1) "My dog is going to get fat."
2) "My dog had an upset stomach from too many treats in class."
We definitely don't want our dogs getting ill or unhealthy, but that doesn't mean we can't use food wisely, and can't in fact have a high rate of reinforcement in our training sessions.
How Small is Small?
The first thing I notice when students show up to class with their bags of treats is that even though we stress "small, soft, and tasty," people might not realize just HOW small we mean.
Below is an example of a popular training treat that we use a lot. The treats are advertised to be used in training and are only 3 calories per treat; nevertheless, they are still way too big in my opinion. Every week, Lowell or I sets aside a few minutes to chop a bag of these treats into quarters:
Here is another example - on the left are 18 treats chopped up from 3 treats of the same type on the right.
Here is an example of a training session with my puppy Royal, working on marking and rewarding offered eye contact. Royal is rewarded nine times in about 27 seconds here for giving me eye contact, and is already starting to build a strong behavior as he immediately looks at me after eating each reward. Royal gets reinforced nine times, but has only actually eaten about 1 1/2 of the treats pictured above. I could have given him twice as much food in only three repetitions had I not broken them up, and I wouldn't be nearly as far along to building a strong behavior, as he would have only been reinforced a third as many times.
When our dogs are working hard, I like to pay them well, but the reality is most skills are first built and strengthened in low-distraction settings. In those settings, my dog may work eagerly for a lower value reward, allowing me to save the best stuff for the toughest work.
If I am training at home or in a low-distraction environment, I often can use my dog's kibble for most of the rewards. Nowadays most of our dogs eat a home-prepared diet, but when a new dog joins the family, I might keep them on a high quality kibble for a while, allowing me to use their daily calories to help them learn new basic skills (I find this especially helpful for beginning loose leash walking, where I want to be able to reinforce a lot). I have even bought the "small bites" versions of the food I'm feeding in order to pack even more rewards per cup.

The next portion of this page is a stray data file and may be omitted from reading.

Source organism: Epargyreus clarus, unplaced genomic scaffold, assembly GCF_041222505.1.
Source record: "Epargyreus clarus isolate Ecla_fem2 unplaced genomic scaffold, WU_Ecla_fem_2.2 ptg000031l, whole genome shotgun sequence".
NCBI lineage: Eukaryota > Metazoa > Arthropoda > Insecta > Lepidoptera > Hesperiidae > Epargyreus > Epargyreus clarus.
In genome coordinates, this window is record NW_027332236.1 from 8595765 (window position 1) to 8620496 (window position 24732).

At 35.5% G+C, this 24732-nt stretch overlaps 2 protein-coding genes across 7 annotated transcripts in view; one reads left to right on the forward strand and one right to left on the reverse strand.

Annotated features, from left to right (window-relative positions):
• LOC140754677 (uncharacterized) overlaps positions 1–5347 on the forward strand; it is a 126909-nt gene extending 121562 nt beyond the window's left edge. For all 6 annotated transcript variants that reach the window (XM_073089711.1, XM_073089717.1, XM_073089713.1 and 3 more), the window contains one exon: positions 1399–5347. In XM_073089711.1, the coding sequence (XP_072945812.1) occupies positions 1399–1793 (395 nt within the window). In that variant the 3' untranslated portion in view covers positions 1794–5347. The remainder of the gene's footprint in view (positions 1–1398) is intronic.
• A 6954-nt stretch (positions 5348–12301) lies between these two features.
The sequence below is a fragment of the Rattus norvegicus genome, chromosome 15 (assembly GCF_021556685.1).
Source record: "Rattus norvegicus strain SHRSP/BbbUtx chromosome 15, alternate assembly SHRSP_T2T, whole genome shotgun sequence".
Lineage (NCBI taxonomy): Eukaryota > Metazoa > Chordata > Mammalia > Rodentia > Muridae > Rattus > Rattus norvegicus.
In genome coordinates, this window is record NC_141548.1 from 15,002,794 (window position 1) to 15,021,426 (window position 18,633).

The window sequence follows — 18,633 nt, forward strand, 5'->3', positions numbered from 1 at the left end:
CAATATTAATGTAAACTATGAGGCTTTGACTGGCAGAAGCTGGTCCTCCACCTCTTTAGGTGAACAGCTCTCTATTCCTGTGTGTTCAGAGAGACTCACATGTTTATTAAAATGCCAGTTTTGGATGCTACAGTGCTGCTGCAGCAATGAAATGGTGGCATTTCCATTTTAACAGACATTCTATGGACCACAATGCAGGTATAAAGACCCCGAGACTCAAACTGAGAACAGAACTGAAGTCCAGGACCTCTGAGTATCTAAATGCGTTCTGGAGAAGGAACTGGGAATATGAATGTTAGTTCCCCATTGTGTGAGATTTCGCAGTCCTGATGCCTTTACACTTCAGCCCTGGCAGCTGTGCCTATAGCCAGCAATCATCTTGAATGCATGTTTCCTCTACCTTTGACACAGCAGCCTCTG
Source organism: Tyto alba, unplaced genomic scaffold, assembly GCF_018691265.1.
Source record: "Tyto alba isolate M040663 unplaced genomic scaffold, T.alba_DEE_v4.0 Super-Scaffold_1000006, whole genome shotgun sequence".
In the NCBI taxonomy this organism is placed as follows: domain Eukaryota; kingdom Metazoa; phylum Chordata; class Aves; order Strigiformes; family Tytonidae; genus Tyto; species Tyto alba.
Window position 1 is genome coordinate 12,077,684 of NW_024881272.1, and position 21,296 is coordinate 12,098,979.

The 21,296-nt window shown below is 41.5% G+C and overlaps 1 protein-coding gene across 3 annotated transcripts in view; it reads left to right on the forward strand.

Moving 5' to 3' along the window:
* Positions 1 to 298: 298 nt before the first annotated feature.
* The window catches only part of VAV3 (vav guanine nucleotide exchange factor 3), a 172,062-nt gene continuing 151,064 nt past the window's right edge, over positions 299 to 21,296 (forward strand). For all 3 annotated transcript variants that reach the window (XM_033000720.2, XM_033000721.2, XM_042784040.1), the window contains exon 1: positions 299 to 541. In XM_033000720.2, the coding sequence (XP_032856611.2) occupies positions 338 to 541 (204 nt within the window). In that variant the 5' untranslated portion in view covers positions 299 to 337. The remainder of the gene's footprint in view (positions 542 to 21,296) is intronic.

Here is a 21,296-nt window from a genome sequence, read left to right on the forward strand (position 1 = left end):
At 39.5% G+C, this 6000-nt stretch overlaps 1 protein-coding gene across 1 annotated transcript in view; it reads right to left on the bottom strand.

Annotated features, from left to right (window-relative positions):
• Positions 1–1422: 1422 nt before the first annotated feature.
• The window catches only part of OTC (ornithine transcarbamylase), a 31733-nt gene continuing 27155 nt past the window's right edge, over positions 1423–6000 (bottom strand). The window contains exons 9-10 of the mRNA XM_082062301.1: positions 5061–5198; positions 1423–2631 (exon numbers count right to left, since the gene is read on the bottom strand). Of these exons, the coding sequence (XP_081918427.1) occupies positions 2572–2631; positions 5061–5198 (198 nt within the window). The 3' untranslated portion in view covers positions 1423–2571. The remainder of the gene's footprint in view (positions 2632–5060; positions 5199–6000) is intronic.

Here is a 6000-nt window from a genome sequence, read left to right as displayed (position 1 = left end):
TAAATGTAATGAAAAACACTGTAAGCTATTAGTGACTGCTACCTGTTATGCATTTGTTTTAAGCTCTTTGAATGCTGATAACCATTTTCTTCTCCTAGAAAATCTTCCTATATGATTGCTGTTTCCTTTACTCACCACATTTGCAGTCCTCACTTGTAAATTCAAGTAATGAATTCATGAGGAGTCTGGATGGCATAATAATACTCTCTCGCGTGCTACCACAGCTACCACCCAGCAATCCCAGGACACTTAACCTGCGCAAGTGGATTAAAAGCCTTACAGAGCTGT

If the kibble needs a little more punch added, store it in a plastic bag with some small pieces of higher value rewards mixed in (such as hot dog pieces, chicken, cheese, etc.). The kibble will absorb some of that odor and taste, and every now and then your dog will get a bonus when you pull out one of the pieces of high value treats.
Can Your Dog Stomach It?
On the topic of high value treats, remember that these also should be SMALL, and used wisely. Hot dogs and cheese are popular choices, but I tend to prefer lean boiled chicken or turkey breast. It can be torn into VERY tiny pieces, dogs usually do back flips for it, and unless your dog has a particular sensitivity to that protein, it tends to be bland and easily digested (in fact, veterinarians often recommend boiled chicken breast and rice as a bland diet option for a dog with digestive upset).
There are a lot of options out there these days. Treats with a lot of additives, by-products, and preservatives might be cheaper, but they are generally less likely to agree with your dog's system. Even though the higher-end treats might be more expensive, if you are using small pieces you will be spending less and keeping your dog healthier.
What About Those Kongs?
Like all trainers, we love Kongs, and our dogs get them just about daily. You will find lots of yummy recipe suggestions on-line recommending stuffing them with peanut butter, cream cheese, and other rich foods. While we love the power of peanut butter and cheese when we need it, we use it sparingly and most of our Kongs are stuffed with healthy components of their regular diet. Many of our dogs eat raw, so their dinner is frozen into a large Kong (or similar enrichment toy) that they get every night. If a particular dog is on a commercial diet, I can replace some of their kibble with canned food stuffed in the Kong. For special treats, I might stuff some with other healthy foods that they enjoy, such as non-fat yogurt, banana, sweet potato, and pumpkin, with maybe some canned salmon pieces blended in.
Can You Really Blame the Training?
OK, overweight pets are an epidemic in our country. But you know what? I don't think you are really training your dog that much. I love training my pets, but I simply don't have the time in the day to give them enough training sessions that it would seriously impact their weight that significantly. If your furry friend is losing his or her figure, it might be time to evaluate how much you are pouring into that food bowl every day. Let your dog's waist be your guide to how much is right for them, not necessarily the back of the food bag.
This is my 10-year old Jack Russell terrier, Tempo. He is at his ideal weight of 13 lbs, and is lean, athletic, and well-muscled. He is small, so we are limited in how many calories he can take in in a day, plus he has chronic stomach issues that could be easily exacerbated by too much rich food. Nonetheless, he manages to get regular training and enrichment without any negative effect to his health or physique. All our dogs are in this condition. It can be done!
Food is great for training, but don't forget there are other rewards also. A throw of the ball, a game of tug, the chance to go for a walk or a swim - all these and more can reinforce behavior as well. Don't forget to build some variety into your reward systems too!
Have you found a great, healthy training treat for your dog? Let us know in the comments!